The feasibility study is one of the most misunderstood aspects of developing a location-based entertainment facility. Yet, it is the most important step as it lays the foundation for everything that follows. Mistakes at this earliest stage of development will permanently handicap a project’s performance, perhaps fatally.
A good feasibility study is more than just a set of financial projections. As much as answering the question, Is a project feasible?, a good feasibility study addresses the question of what is most feasible. This includes what niche market of customers should be targeted; what should the mix of attractions, food and beverage and other elements be; what size should the project be and what should all the project’s attributes be to attract the targeted market and assure maximum success. Done properly, the feasibility study becomes the market-driven strategic plan for the project’s entire development and operation.
Preparing a feasibility study entails both art and science. Its takes someone very experienced in the location-based entertainment center industry to analyze all the information and data (the science) and make the necessary interpretations and judgment calls of what it all means (the art).
Feasibility starts with market analysis and market feasibility. The market area needs to be defined. There is no such thing as standard criteria for defining a market area. Market areas are not circles defined by some fixed distance. Market areas vary greatly in both distance and drivetime from the site based upon multiple factors unique to each site. A market area might reach 20 minutes and 15 miles in one direction, but only 10 minutes and 5 miles in another direction. Define the market area wrong and all the demographic and socioeconomic data used will be wrong.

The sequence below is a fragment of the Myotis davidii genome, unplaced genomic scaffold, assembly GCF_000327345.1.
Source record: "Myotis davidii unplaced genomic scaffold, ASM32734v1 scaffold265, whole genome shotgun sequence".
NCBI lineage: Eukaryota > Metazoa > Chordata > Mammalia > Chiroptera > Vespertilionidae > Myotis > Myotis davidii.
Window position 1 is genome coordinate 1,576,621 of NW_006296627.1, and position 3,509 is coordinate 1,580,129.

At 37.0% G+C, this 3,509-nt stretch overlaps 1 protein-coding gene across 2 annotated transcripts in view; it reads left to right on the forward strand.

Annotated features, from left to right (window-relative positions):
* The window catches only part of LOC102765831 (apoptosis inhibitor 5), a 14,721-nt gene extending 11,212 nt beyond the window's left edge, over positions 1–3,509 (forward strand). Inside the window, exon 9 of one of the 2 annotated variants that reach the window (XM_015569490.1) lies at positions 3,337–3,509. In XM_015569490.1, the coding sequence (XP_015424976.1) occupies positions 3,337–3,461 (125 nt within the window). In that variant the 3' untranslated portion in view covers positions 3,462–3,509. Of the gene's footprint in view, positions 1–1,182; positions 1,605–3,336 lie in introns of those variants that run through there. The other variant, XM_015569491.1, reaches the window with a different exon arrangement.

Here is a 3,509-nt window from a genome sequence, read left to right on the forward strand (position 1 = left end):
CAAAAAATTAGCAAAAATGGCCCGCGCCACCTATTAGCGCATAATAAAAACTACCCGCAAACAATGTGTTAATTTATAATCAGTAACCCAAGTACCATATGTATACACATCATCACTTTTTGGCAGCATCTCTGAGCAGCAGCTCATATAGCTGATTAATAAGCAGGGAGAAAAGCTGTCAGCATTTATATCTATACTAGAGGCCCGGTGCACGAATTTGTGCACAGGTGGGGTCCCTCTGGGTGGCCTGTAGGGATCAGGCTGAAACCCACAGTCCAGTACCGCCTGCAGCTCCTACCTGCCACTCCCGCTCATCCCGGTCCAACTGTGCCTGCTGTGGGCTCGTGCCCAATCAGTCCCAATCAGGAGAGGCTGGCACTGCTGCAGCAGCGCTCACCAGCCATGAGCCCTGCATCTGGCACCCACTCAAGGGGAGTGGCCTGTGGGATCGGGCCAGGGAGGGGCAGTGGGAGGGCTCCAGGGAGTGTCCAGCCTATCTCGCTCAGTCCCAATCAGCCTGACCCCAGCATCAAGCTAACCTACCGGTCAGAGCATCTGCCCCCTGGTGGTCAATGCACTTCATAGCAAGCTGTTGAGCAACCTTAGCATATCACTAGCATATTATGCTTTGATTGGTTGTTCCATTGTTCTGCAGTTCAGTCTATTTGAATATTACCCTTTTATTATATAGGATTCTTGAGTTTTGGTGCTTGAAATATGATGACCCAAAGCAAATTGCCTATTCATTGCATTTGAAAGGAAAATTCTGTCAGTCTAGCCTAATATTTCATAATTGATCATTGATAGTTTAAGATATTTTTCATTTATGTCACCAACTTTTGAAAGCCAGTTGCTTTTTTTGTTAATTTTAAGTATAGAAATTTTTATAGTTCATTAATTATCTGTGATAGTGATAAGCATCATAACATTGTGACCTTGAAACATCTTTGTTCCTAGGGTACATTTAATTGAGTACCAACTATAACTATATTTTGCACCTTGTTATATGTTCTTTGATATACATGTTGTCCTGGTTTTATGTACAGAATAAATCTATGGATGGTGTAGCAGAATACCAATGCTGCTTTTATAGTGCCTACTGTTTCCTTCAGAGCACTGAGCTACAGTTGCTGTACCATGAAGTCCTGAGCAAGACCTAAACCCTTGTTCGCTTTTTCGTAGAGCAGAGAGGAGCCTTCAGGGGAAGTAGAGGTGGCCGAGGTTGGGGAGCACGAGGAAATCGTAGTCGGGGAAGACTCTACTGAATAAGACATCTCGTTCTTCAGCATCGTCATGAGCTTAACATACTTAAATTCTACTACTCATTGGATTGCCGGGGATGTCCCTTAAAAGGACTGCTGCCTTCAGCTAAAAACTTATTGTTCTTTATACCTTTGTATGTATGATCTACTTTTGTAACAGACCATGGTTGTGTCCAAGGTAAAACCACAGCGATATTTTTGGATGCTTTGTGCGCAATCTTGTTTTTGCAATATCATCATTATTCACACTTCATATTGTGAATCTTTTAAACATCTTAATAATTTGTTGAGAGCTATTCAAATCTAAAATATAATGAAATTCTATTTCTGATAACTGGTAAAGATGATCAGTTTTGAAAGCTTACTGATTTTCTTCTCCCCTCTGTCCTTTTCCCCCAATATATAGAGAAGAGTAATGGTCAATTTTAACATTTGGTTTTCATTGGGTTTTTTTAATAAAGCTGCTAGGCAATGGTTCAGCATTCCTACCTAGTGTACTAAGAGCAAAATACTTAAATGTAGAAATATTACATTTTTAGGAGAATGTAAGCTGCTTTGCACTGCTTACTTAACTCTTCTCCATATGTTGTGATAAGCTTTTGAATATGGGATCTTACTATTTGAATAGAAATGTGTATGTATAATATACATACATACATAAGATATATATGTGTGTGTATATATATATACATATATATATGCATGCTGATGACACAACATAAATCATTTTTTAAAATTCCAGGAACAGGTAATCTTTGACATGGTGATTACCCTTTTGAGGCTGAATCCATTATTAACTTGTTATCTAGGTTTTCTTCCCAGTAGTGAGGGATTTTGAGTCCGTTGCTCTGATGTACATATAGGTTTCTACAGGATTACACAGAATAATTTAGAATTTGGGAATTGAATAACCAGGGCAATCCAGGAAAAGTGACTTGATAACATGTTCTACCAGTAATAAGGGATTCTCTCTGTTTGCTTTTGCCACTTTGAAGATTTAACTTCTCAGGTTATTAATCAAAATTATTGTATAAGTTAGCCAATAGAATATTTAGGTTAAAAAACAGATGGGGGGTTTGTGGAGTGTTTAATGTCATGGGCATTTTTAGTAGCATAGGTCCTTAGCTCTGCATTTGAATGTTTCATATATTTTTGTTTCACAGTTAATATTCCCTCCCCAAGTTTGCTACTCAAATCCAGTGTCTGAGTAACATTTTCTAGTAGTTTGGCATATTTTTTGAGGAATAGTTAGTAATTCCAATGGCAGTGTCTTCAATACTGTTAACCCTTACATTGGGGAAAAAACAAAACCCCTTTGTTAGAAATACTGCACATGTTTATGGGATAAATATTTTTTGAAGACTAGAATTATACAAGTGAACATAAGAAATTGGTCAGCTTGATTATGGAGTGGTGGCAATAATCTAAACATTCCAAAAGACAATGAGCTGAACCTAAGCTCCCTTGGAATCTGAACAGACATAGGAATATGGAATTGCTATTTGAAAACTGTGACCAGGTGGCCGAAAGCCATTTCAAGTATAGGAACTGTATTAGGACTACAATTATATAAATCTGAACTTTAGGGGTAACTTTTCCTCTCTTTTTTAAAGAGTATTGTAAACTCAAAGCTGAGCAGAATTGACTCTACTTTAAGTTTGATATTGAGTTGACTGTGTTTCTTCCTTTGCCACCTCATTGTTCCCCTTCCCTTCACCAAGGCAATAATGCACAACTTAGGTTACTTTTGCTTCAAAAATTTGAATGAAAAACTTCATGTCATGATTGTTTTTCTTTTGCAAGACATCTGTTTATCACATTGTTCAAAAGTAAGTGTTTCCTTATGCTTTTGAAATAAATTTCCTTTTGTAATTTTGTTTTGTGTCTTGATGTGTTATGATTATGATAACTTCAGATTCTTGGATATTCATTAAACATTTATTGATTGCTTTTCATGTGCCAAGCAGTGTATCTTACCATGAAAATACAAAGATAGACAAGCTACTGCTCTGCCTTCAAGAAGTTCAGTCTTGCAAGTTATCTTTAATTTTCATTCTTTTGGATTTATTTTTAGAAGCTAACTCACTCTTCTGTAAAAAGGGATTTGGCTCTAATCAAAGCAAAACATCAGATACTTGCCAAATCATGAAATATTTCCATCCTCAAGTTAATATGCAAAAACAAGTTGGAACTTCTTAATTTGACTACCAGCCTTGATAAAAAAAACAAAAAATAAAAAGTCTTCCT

Once the market areas are defined, the demographic and socioeconomic data and any identified competition must be evaluated and interpreted to determine market feasibility. This includes which niche market of customers should be targeted, including definition by age, social groupings and socioeconomic-lifestyles; the type of center that is most feasible and its mix.
The feasibility study then projects attendance based on the market area data and competition and right-sizes the center, including all its components. This is then translated into a preliminary site and floor plan to assure that the center will fit on the site or in the leased space and for purposes of accurately estimating project development costs
The financial pro forma projections follow. First revenues are determined by calculations of attendance multiplied by assumptions for projected per capita expenditures for each category of revenue and type of guest. Operating expenses are then projected to arrive at EBITDA and cash flows. Again, the financial projections are part art based on developing assumptions based on interpretation of all the available information.
Despite what some websites, such as www.familyentertainmentcenter.com, and vendors peddling low cost business software claim, there are no boilerplate spreadsheets where you can just plug in some data and get reliable market feasibility, cost estimates and financial projections. Such fixed formula type solutions ignore the art of feasibility, as no two sites, market areas or projects are the same. Inexperienced entrepreneurs who think such websites or software are a quick and inexpensive route to feasibility are only asking for failure. A reliable feasibility study can only be prepared by an experienced professional, by someone who, based on years of experience, understands how to correctly interpret all the information and data that combine science with the art that goes into preparing feasibility studies.